Does anyone else have this problem?

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The44
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Does anyone else have this problem?

Post by The44 » September 20th, 2012, 10:18 pm

I am a young writer, which means I go to college, so I'm incredibly busy. I can slip in a bit writing whenever I have a spare moment or two, but editing... It's just that when I edit, I want stable, normal hours for several days in a row in order to make any progress. Is there any way anyone has figured to do editing ad hoc and piecemeal, or will I just have to wait until the next substantial break to get my novel moving again?
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HillaryJ
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Re: Does anyone else have this problem?

Post by HillaryJ » September 20th, 2012, 10:31 pm

Ah. This old thing.

I perform triage prior to editing. I take my own concerns and readers', distill them and make a list, then break the list into small, manageable parts. Spot or scene fixes come first, and these can take between 2 and 30 minutes at a time to figure out. Consistency and plot thread issues usually require more time, since multiple sections have to be adjusted depending on what's changed, so I'll concentrate on one at a time.

While my preference would be a couple of weeks holed up somewhere with electricity but no distractions, that never happens. By breaking editing down into smaller parts, editing can be integrated into busy lives.

Good luck!
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Re: Does anyone else have this problem?

Post by Amanda Elizabeth » September 21st, 2012, 2:38 am

I have two jobs, one I go to twice a day: 7-9, 10-2 and 3-6. Technically I don't have any days off, but Monday I can get by with only the 10-2. I block off 8pm-11pm and give myself a certain part to edit (now I can edit chapters at a time because I'm down to minor edits). This works for me mainly because I CAN'T sit for days and edit -- I'll go postal.

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polymath
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Re: Does anyone else have this problem?

Post by polymath » September 21st, 2012, 10:44 am

Editing or reworking? Experienced writers' process begins with a writing plan, progresses to draft writing, on to reworking, then to editing for mechanical style.

Reworking mostly involves rewriting and revision for audience accessibility and appeal. Most important for reworking is recasting for voice and craft development. Voice, in the sense of narrative distance, recasts for audience reading and comprehension ease, as does craft. Craft development mainly focuses on structural features: plot. Narrative distance is the degree of separation between narrator and character voices. One reworking pass might examine how close narrative distance is for character voices. Readers prefer close narrative distance. Close narrative distance develops from immediate, intimate, individual access to character sensations and thoughts in the moment and place of the dramatic action. Character attitude is also a feature of voice, what posistion or standing does a character take toward subjects and topics.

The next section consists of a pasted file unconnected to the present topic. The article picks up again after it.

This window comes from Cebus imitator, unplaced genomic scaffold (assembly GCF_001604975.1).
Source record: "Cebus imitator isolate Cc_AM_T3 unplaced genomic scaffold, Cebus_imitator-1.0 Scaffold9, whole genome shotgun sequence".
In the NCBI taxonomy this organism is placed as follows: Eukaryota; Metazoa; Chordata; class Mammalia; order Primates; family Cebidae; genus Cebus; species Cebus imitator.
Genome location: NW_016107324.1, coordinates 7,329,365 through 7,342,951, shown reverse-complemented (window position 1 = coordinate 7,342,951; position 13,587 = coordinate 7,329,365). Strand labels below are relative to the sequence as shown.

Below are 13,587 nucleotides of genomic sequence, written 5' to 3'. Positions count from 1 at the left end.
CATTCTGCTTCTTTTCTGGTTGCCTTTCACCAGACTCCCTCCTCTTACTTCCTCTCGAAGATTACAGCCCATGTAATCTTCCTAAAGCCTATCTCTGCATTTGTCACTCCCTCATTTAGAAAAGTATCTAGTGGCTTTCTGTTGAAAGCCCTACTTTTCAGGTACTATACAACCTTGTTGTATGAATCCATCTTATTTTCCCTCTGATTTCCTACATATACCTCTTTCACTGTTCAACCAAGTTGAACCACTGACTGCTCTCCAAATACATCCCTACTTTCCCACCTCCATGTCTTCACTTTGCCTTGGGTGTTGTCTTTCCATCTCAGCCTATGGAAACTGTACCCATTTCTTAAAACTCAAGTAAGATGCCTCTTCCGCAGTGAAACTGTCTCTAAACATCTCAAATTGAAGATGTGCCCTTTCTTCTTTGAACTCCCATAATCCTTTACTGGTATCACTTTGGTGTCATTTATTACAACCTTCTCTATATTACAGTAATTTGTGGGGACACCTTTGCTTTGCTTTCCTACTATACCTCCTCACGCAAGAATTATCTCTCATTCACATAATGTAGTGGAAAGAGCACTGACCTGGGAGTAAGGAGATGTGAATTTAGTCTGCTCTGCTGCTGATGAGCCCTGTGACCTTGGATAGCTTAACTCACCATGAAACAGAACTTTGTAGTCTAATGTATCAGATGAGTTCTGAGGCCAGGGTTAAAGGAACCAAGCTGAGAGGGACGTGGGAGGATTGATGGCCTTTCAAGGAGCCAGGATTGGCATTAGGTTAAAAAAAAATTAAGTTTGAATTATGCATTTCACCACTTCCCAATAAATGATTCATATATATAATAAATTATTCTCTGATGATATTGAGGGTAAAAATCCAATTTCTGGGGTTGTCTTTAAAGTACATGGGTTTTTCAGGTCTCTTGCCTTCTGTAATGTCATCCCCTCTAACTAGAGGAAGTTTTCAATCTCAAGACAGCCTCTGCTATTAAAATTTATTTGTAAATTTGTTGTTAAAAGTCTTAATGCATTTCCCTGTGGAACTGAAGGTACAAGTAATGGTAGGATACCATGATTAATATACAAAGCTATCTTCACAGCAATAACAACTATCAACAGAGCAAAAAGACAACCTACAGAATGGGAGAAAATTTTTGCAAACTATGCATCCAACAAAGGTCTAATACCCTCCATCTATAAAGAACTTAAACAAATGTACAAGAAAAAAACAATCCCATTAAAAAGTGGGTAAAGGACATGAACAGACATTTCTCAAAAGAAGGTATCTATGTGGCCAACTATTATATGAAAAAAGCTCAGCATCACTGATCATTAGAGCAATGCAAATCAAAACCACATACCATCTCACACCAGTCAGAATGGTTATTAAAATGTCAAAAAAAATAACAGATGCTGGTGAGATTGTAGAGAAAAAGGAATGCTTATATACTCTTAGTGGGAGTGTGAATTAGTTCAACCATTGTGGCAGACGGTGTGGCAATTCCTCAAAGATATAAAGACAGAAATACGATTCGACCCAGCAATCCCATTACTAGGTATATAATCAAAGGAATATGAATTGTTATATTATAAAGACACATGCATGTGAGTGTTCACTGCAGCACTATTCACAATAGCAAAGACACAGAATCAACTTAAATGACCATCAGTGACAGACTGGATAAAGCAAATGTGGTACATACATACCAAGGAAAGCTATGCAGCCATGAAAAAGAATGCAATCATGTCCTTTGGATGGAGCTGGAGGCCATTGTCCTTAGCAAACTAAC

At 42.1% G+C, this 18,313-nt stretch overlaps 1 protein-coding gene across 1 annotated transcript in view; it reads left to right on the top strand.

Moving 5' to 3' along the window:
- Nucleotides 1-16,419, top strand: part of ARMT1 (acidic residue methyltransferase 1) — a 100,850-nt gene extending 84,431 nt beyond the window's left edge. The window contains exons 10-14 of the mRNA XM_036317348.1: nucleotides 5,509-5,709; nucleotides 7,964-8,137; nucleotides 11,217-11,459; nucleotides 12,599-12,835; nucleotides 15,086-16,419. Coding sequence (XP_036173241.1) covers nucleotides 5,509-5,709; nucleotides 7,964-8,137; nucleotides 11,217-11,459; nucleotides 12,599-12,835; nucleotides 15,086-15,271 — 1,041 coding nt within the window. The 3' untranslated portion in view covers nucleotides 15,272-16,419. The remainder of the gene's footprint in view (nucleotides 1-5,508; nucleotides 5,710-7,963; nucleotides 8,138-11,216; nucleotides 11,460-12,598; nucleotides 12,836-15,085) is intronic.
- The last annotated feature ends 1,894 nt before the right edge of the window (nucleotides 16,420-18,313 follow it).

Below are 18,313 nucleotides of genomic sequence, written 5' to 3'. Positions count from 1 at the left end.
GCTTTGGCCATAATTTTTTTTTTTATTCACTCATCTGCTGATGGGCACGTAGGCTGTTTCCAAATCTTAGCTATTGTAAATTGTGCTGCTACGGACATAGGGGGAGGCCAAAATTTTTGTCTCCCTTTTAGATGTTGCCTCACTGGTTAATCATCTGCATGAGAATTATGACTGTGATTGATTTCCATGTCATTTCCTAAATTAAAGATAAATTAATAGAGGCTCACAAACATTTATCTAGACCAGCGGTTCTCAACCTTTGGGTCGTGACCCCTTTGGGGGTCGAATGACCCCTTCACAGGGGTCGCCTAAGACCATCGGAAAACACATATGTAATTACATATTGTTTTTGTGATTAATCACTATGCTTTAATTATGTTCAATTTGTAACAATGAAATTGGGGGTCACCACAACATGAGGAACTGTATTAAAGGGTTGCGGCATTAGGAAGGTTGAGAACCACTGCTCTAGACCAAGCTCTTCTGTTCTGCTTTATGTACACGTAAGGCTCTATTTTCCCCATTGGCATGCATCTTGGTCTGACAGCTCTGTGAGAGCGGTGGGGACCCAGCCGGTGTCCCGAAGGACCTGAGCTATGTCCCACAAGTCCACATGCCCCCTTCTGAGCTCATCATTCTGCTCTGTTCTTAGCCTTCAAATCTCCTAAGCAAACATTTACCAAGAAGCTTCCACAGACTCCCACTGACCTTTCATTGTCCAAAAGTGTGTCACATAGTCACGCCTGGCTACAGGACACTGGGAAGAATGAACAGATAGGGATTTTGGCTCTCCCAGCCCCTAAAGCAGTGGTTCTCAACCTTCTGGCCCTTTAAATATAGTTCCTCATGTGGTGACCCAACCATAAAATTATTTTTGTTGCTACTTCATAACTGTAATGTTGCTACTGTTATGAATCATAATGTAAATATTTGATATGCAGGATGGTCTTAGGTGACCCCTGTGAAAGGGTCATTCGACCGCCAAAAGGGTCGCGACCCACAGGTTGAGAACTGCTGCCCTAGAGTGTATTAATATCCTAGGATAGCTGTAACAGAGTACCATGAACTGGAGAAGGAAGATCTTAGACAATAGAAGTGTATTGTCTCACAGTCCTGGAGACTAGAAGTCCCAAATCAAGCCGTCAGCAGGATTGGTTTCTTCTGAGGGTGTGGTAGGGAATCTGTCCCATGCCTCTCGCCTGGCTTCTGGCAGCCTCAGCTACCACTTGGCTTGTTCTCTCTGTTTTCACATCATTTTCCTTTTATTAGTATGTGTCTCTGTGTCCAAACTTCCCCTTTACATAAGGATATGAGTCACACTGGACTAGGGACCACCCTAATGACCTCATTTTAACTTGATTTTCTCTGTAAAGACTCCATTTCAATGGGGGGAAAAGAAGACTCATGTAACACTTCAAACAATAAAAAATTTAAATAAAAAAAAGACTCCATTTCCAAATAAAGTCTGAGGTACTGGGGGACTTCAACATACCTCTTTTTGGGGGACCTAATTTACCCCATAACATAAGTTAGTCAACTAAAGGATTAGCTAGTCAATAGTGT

I'm a later day nontraditional student, in graduate school, and have little time for discretionary writing. Fortunately, I'm in writing study coursework. So I'm writing most of the time for homework, when I'm not reading for homework. I'm working on writing skills development: audience accessibility and appeal, voice or expression, craft or organization and content. And to a degree, mechanical style: grammar, punctuation, spelling, and such.

My writing presently is for purposes of partial fulfillment of degree requirements. I'm not at present writing for publication. Too much of my audience at present has particular expectations that are challenging to meet or exceed. In a few months, I'll get back to writing what I want to write.

That latter is on point for writing, a recent realization I've come to. Creative writing for publication is not about writing for one's desire or for an audience. It is about writing for one's desrire and for an audience.

Anyway, my process for accommodating my busy busy schedule, burdened with deadlines and due dates, work work, school work, home work, and activities of daily living demands, is to establish a plan of action, use the plan to incrementally plan, draft, and rework, selecting and developing specific strategies for specific parts of the process, and implementing them in alloted, planned times. At every moment, waking or sleeping, doing the heavy lifting through mental composition and trial and error. When I do sit down to plan, draft, or rework on the page, I have a solid idea where I'm going. Less time spent actually working, more productive. I live, eat, sleep writing in a life of the mind.
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Re: Does anyone else have this problem?

Post by Sommer Leigh » September 21st, 2012, 12:44 pm

Not sure if this is helpful or not, but the way I write and edit is this: I do not write in one file. Each chapter has a separate document (Named 1.0 or 1.1 or 2.3 or whatever. First number is chapter, second number is revision number). I work by chapter. While, of course, some editing requires a bigger rework across several chapters, I find keeping it broken down this way helps me keep everything straight in my head, helps me break up the work in chunks, and helps me remember that a chapter is a thing of its own. It has to have a micro-novel of elements in its confines.

The other thing which is harder to swallow, is that you're going to have to train yourself to get over this hang-up or it will be a roadblock to your progress. You sit down and edit for 10-50 minutes even if it's horrible and your brain fights the barrier of time, do it anyway. Even if you get almost nothing done. Do it anyway. And eventually your brain will stop fighting it and let you work the way you want to work.